In the 1920s expansion took place in many sectors of farming because of the developments in Australian agriculture. Farming became more mechanised in the 1920s, which resulted in the reduction of demand for labour on farms and also increased output. The influx of motor powered machines also contributed to tractors gradually replacing horses as the main source of motive power on farms. This allowed farmers to carry out a wider variety of tasks easily and quickly on the farm. The mechanisation and resulting reduction in use of horses led to farmers being able to use more pasture land for sheep, as wool was a profitable sideline.
Technology was used to conduct research into seed types by newly formed departments of agriculture. Ultimately, the technologically advancing 1920s created many more benefits for farmers, as they could work with the knowledge that they were using less labour, growing more, selling more, and receiving a reliable income, which is why the improvements in agriculture do not hinder the use of the term ‘Roaring Twenties’ as a description of the character of Australian society in the decade, as farmers were another group of Australian society that benefited in the 1920s and the revolutionary farming implements and ideas that had never been used before in Australia’s history.
During the 1920s all forms of transport were changed. Cars were improved and mass-produced, public transport with buses, trams and trains was developed and air transport began. After the war the motor car became a far more efficient machine, as shock absorbers, dismountable wheels, air filled rubber tyres and electric self starters were all improvements. People welcomed the new upgraded and revised motor cars with earnest, as they were used to the rough and unreliable ride of previous motor car models. The development of the assembly line allowed for mass production of cars. With Ford and General Motors Holden pumping out cars that were made from a mixture of American parts and Australian built bodies, nearly half a million cars were registered for private use by 1929 in a population of 6.5 million.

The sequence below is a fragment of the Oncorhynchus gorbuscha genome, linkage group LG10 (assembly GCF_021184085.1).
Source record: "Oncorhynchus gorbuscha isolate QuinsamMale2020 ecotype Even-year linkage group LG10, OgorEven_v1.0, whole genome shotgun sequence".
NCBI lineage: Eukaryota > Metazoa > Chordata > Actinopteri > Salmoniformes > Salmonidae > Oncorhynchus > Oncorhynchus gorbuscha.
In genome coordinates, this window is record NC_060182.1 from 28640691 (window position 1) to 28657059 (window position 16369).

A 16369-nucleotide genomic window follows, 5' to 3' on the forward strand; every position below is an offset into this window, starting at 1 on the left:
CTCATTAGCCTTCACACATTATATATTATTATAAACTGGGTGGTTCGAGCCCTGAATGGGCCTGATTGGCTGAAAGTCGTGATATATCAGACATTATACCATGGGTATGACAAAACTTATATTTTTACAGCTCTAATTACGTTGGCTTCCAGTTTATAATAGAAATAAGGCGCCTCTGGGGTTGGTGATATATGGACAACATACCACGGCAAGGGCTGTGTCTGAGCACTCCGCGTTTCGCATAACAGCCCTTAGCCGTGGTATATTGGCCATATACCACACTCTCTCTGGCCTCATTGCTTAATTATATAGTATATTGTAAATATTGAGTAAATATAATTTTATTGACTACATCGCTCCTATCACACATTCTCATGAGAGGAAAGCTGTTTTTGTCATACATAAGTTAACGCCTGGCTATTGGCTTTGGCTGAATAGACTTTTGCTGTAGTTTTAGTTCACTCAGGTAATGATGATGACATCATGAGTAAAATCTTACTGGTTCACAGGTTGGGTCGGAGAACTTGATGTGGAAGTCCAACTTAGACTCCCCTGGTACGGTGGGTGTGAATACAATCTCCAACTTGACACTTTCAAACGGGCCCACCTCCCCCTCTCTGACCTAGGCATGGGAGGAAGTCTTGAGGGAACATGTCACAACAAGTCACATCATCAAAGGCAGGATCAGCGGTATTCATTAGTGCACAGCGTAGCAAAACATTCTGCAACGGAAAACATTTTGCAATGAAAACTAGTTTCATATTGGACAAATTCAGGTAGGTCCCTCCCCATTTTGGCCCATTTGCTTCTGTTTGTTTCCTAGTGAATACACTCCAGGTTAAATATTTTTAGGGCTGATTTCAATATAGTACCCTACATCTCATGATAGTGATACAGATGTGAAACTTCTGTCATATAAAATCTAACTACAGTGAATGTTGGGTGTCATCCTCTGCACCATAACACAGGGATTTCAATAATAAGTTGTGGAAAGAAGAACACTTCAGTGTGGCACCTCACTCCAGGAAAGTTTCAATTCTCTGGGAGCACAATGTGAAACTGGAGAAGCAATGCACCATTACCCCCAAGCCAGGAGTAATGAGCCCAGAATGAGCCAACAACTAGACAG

Besides the practicality of using a car, it was also regarded as a form of entertainment. Most cars were convertibles, allowing people to enjoy the wind and sun while they drove along the new bitumen roads. Unfortunately the influx of motor cars caused a dramatic increase in the number of car crashes in the 1920s, however despite the statistics people continued to observe the benefits of having them rather than being critical. The development of the motor car in the 1920s permanently changed the whole nature of social life in Australia and therefore helps validate the term ‘Roaring Twenties’ as an adequate description of the character of Australian society in this decade, as never before had Australians had the opportunity to buy such an invention that could be used both for business or pleasure. The influx of motor cars contributes to the idea that the 1920s saw a flourishing social life in Australia.
Despite the gradual decrease in motor car prices in the 1920s, many people still could not afford a car and therefore relied on public transport. The twenties saw public transport systems being vastly improved. Electricity was used when possible to power transport vehicles, such as the replacement of steam and cable trams with electric trams. Buses were popular with their chopped roofs and practicality. The increasing number of tram and bus journeys each year showed that even those families without cars travelled much more than they had in the previous decade. In December 1920, the Air Navigation Act was passed, providing for the establishment of an aviation industry in Australia. Licences were issued for pilots and ground engineers, and all aircraft had to be registered.
Aeroplane pilots were not only responsible for the safe flight of their customers, but their accommodation, baggage and other necessary procedures that are required when travelling long distances. 1920 saw the first flights of Qantas take off. Like the motor car, public transport and the developing aviation industry contributed to the idea that Australia was a land of opportunity and its standard of living was benefiting in leaps and bounds, as the labour-saving inventions revolutionised all of Australian society, and therefore the term ‘Roaring Twenties’ is an adequate description of the character of Australian society in this decade because people were witnessing the booming lifestyle that the government was trying to achieve at a large degree.